There are approximately 300 higher education programs for students with intellectual disabilities across the United States. But currently, there is a lack of standardized accreditation systems in place for those programs.
In the latest episode, Dr. Martha Mock, professor and director of the Center for Disability and Education at the University of Rochester and chair of Think College National Coordinating Center Accreditation Workgroup, joins us to share what the workgroup has been doing to develop and launch accrediting processes for these students.
Let’s take a deeper look into:
- The development and launch of a new accreditation organization: the Inclusive Higher Education Accreditation Council (IHEAC)
- The challenges and benefits of building an accreditation organization
- The importance of accreditation, especially for students with intellectual disabilities
An amazing journey
The Think College National Coordinating Center (NCC) has been working with educators and higher learning institutions to create opportunities for students with intellectual disabilities for over 15 years.
In 2010, the organization received a grant from the U.S. Department of Education, dedicated in part to funding these efforts.
“They’re the national leader,” Dr. Mock notes, “in terms of providing technical assistance to universities and colleges as well as for families and students.”
Think College’s first NCC accreditation workgroup focused on developing educational standards, while the second iteration concentrated on field testing and bringing together educational professionals, undergrads and their support networks.
Postsecondary education programs specifically designed for these pupils are crucial for promoting inclusivity in colleges and universities and helping more young people reach their full potential.
Dr. Mock is thrilled to finally launch the Inclusive Higher Education Accreditation Council (IHEAC) after so many years of intense effort involving hundreds of stakeholders.
Access to quality programming
Some fields of study, such as nursing or architecture, have had set accreditation standards in place for many decades.
The Higher Education Opportunity Act, passed in 2008, “put a real stake in the ground around accreditation and programs for students with intellectual disabilities” and ensured they receive access to federal financial aid.
“Looking at what was occurring in our comparatively new field, it’s trailblazing work,” Dr. Mock says. Getting this population fully involved in the college experience with accessible accredited programs will make it easier for them to enjoy every aspect of campus life.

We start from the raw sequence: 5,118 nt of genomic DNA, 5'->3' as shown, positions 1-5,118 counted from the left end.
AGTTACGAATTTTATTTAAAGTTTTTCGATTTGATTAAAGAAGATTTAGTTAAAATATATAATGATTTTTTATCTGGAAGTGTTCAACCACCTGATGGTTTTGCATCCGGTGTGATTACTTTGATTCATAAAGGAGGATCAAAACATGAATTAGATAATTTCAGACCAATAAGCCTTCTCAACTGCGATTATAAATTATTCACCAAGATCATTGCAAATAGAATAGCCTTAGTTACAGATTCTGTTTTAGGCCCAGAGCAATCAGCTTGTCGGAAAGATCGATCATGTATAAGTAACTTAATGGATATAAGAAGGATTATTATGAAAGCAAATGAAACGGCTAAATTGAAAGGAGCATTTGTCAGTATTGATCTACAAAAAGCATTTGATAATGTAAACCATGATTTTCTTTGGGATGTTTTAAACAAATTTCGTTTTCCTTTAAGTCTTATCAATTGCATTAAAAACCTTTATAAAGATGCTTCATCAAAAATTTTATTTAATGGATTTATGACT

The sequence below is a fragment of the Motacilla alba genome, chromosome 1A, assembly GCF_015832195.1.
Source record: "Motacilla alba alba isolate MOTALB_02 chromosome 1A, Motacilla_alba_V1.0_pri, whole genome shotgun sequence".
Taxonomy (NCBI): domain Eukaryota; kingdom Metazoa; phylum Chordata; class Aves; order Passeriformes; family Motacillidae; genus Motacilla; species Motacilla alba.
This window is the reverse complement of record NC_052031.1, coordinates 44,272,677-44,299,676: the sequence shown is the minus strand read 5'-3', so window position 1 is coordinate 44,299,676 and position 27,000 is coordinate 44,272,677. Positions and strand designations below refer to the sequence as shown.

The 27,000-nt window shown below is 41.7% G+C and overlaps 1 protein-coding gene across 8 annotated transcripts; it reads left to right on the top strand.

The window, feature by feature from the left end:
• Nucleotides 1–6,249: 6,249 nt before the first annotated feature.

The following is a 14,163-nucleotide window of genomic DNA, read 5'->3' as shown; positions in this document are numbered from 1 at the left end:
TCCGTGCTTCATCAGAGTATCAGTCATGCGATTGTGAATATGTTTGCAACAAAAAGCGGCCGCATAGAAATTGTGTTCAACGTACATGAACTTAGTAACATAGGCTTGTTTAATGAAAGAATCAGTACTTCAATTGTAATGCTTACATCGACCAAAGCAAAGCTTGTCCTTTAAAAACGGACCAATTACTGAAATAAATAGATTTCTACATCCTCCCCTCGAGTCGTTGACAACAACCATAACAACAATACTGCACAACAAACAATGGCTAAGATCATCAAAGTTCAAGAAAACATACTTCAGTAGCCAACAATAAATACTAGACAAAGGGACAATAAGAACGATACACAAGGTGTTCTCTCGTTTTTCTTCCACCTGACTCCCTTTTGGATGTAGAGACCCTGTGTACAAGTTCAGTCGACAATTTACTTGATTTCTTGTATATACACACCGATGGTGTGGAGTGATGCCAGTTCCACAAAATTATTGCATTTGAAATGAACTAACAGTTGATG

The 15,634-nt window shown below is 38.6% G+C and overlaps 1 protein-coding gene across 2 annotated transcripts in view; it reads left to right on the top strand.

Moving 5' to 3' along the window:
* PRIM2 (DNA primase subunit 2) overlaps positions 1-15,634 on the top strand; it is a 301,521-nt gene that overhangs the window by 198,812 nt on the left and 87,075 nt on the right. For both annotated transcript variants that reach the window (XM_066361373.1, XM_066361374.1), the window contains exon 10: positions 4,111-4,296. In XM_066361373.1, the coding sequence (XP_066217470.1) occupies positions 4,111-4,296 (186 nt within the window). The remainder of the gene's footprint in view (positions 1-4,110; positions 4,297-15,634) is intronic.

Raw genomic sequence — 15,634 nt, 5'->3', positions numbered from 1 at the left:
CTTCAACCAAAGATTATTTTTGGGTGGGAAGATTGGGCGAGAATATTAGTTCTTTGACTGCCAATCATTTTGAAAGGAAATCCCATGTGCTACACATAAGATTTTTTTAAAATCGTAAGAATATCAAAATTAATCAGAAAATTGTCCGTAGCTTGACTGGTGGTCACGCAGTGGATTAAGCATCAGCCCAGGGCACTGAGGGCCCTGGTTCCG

Her team has gone through this process very intentionally — and they’re careful to utilize best practices to assure the highest quality in the programs seeking accreditation.
When deciding which standards to assess for, IHEAC took into consideration national standards and those outlined by the Council for Higher Education Accreditation (CHEA). CHEA assesses standards like mission, length and structure of the program, student complaints and information access — all for good reason. Ensuring the same standards were assessed was instrumental in developing a quality accreditation program.
The first of five pilot programs recently completed their self-study and they will be attending their first site-visit at Western Carolina University in March. IHEAC is looking forward to the opportunity to further refine the process and “have structures in place related to all the quality assurance measures.”
One of the biggest challenges was establishing effective communication channels between the pilot sites, peer reviewers and her colleagues. She is grateful to have experienced accreditors from other disciplines lending their invaluable support to her workgroup.
“We’re really excited to get on the ground at the end of March and dig into the student experience, the alumni experience, interview family members who support students, talk with the staff and the leaders and see how the program is fully integrated to the campus and to college life.” — Dr. Martha Mock
Policymaking for the future
The founding board members of IHEAC include renowned leaders in this field, such as policy expert and advocate Madeleine Will and past chair of the Think College National Coordinating Center Accreditation Workgroup, Stephanie Smith Lee.
Each founding member also has a familial connection to an individual with intellectual disabilities.
The organization will soon apply for recognition from the U.S. Department of Education as a formal accreditation council. “Making sure that we meet the mark as it relates to being nationally recognized is essential,” Dr. Mock says.
“We made that strategic decision, in close partnership with Think College leadership, understanding that’s where we need to be in terms of both the students we’re serving as well as what it means to families” to offer transparency, universal standards and quality assurance.
She recommends Tell Me More by New York Times bestselling author Kelly Corrigan, who hosts an engaging series by the same name on PBS. The book encourages “thinking about listening,” and Dr. Mock considers that one of the most important aspects of her vital accreditation work.
Check out the resources we discussed in this episode:
- Our previous conversation with Dr. Cynthia Hammond-Jackson, president of CHEA
- Herman Bounds, the director of the Accreditation Group within the Office of Postsecondary Education at the U.S. Department of Education
- Dr. Mark Lacelle-Peterson, founding president of the Association for Advancing Quality in Educator Preparation (AAQEP), and the individual who introduced Amy and Martha
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